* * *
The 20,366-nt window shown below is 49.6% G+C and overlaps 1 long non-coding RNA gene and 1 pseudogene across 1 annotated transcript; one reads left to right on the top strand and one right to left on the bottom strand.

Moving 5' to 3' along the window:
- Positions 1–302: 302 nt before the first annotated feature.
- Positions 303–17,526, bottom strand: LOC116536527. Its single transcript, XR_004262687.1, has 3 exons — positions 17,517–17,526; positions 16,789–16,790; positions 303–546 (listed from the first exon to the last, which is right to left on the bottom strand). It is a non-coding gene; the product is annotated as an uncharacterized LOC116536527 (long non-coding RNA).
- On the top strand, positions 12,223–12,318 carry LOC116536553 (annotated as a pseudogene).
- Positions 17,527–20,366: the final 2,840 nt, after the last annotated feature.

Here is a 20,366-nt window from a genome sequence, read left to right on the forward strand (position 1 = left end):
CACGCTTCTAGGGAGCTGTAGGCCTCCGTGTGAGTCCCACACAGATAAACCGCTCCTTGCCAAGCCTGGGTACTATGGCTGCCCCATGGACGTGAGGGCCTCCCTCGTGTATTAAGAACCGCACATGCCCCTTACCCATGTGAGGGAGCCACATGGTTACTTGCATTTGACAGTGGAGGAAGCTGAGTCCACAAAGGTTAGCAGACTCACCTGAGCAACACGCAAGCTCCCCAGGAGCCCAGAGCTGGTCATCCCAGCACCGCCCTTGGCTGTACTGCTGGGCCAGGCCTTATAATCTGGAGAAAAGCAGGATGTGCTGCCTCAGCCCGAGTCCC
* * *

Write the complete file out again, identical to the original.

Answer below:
The 20,366-nt window shown below is 49.6% G+C and overlaps 1 long non-coding RNA gene and 1 pseudogene across 1 annotated transcript; one reads left to right on the top strand and one right to left on the bottom strand.

Moving 5' to 3' along the window:
- Positions 1–302: 302 nt before the first annotated feature.
- Positions 303–17,526, bottom strand: LOC116536527. Its single transcript, XR_004262687.1, has 3 exons — positions 17,517–17,526; positions 16,789–16,790; positions 303–546 (listed from the first exon to the last, which is right to left on the bottom strand). It is a non-coding gene; the product is annotated as an uncharacterized LOC116536527 (long non-coding RNA).
- On the top strand, positions 12,223–12,318 carry LOC116536553 (annotated as a pseudogene).
- Positions 17,527–20,366: the final 2,840 nt, after the last annotated feature.

Here is a 20,366-nt window from a genome sequence, read left to right on the forward strand (position 1 = left end):
CACGCTTCTAGGGAGCTGTAGGCCTCCGTGTGAGTCCCACACAGATAAACCGCTCCTTGCCAAGCCTGGGTACTATGGCTGCCCCATGGACGTGAGGGCCTCCCTCGTGTATTAAGAACCGCACATGCCCCTTACCCATGTGAGGGAGCCACATGGTTACTTGCATTTGACAGTGGAGGAAGCTGAGTCCACAAAGGTTAGCAGACTCACCTGAGCAACACGCAAGCTCCCCAGGAGCCCAGAGCTGGTCATCCCAGCACCGCCCTTGGCTGTACTGCTGGGCCAGGCCTTATAATCTGGAGAAAAGCAGGATGTGCTGCCTCAGCCCGAGTCCC